Just east of New Haven, Connecticut, lies the tiny village of Stony Creek (located in Branford). One of the many highlight’s of Stony Creek’s coastal historic district are the collection of pink granite rocks scattered across the harbor, known at the Thimble Islands; in addition to making a great foundation for a summer cottage - the Thimble Island's pink granite stone was also used to construct the base for NY's very own Statue of Liberty! The Thimble Islands are a very special group of islands that vary in size, usage, property value, and history. The first European to come across the islands, was Dutchman Adrian Block, more commonly associated with Rhode Island’s popular destination, Block Island. Through the generations, Thimble Islands have consistently maintained a truly New England charm like no other.
Operating off the end of the town pier on Indian Point Road, the Thimble Island Cruise line takes visiting tourists on a 45 minutes boat tour navigating the shallow waters. Avoiding swimmers, boaters and a heap of paddle boarders, the captain and first mate educate the onboard stowaways with a rich history of the various islands, their structures, owners (past and present), plus lots of fun tidbits thrown in. Picture a leisurely ride in one of Disney’s parks, except instead of taking pictures of mechanical puppets chiming in a high-pitched unison, you’re taking a joy ride on a tiny motorboat photographing multi-million dollar properties.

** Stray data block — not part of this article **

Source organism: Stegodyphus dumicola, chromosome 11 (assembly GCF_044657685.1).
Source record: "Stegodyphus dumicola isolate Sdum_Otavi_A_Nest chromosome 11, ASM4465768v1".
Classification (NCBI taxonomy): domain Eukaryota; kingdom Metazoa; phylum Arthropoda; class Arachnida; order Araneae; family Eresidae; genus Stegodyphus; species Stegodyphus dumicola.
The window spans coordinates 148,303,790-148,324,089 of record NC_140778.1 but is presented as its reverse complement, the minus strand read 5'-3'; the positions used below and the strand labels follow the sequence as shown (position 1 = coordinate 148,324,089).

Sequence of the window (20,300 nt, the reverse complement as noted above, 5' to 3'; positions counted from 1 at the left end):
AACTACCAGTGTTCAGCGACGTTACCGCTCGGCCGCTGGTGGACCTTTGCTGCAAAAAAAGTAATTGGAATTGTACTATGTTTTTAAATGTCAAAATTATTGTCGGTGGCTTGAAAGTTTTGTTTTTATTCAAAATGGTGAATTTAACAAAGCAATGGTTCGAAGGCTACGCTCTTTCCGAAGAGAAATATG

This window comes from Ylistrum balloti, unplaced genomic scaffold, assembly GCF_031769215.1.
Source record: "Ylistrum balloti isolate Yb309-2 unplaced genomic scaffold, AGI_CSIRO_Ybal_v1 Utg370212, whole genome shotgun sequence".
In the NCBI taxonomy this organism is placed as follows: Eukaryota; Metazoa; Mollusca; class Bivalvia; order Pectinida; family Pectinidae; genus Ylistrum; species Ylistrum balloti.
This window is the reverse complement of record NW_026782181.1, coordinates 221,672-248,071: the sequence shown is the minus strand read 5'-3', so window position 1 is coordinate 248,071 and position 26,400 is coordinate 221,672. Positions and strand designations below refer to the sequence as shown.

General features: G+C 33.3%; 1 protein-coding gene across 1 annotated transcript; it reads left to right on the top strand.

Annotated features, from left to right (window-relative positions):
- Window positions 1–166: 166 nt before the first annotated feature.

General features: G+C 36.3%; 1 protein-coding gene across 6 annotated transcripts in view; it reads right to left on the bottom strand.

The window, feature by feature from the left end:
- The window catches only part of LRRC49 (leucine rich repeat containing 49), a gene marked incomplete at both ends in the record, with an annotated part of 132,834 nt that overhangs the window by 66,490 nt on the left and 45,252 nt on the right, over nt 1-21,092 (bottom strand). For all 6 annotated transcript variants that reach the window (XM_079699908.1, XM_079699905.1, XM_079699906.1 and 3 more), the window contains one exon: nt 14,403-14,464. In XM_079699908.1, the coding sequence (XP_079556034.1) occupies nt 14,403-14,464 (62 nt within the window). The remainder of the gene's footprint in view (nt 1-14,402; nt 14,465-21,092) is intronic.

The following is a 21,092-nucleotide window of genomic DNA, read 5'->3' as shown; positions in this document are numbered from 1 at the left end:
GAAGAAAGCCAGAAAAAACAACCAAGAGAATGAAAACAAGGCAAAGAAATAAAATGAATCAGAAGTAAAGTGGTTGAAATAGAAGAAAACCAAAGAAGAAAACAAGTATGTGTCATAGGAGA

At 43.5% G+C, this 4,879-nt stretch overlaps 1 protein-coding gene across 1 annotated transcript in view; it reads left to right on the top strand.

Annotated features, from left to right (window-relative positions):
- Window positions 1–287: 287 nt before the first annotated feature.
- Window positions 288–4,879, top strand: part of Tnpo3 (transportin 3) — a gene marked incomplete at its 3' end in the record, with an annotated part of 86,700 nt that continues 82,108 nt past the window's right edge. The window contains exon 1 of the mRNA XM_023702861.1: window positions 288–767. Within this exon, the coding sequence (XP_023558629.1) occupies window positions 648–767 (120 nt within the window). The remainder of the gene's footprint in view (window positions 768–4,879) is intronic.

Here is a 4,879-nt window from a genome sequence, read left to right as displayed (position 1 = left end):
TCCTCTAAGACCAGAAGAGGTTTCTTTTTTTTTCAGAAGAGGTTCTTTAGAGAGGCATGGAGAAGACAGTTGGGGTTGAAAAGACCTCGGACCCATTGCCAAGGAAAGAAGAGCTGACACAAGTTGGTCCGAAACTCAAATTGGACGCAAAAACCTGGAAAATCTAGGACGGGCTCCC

A majority of the tiny islands house single home properties, but there are a few islands that have more than one house on them. One of the more populated islands, Money Island, prior to the turn of the twentieth century, used to have a “thriving” year-round community on it, with a church, general store, post office, and even a single-lane bowling alley (although you had to set the pins up manually)! With names like, Mother-In-Law, Outer, Bear, Rogers, Horse, Cut-in-Two, these islands boast some really fun histories, and are simply fascinating to look at. Day dreaming of winning the lottery, we wrapped up the tour and headed back for ice cream at the hole-in-the-wall cafe, Stony Creek Marine & Cuisine. Devouring some well-deserved mint chocolate chip, we briefly contemplated buying one the cheaper islands currently on the market: a single rock with a wooden gazebo built on it for just under $200,000.00… but the catch is that - you can’t build on it! The current owner occasionally ties his houseboat up the small dock and hangs out in the gazebo during the summer months. Without giving any more of the tour away, the most expensive island property sold for $22 million not long ago, and is one of the craziest private oases we’ve seen!
Here’s a link for the tour company, Thimble Island Cruises, so next time you’re stuck on I-95 on your way back to the city, need a quick hour break on the water, and don't mind spending $12.00, check out their schedule to learn a little bit more about the nutmeg state’s coastal lineage.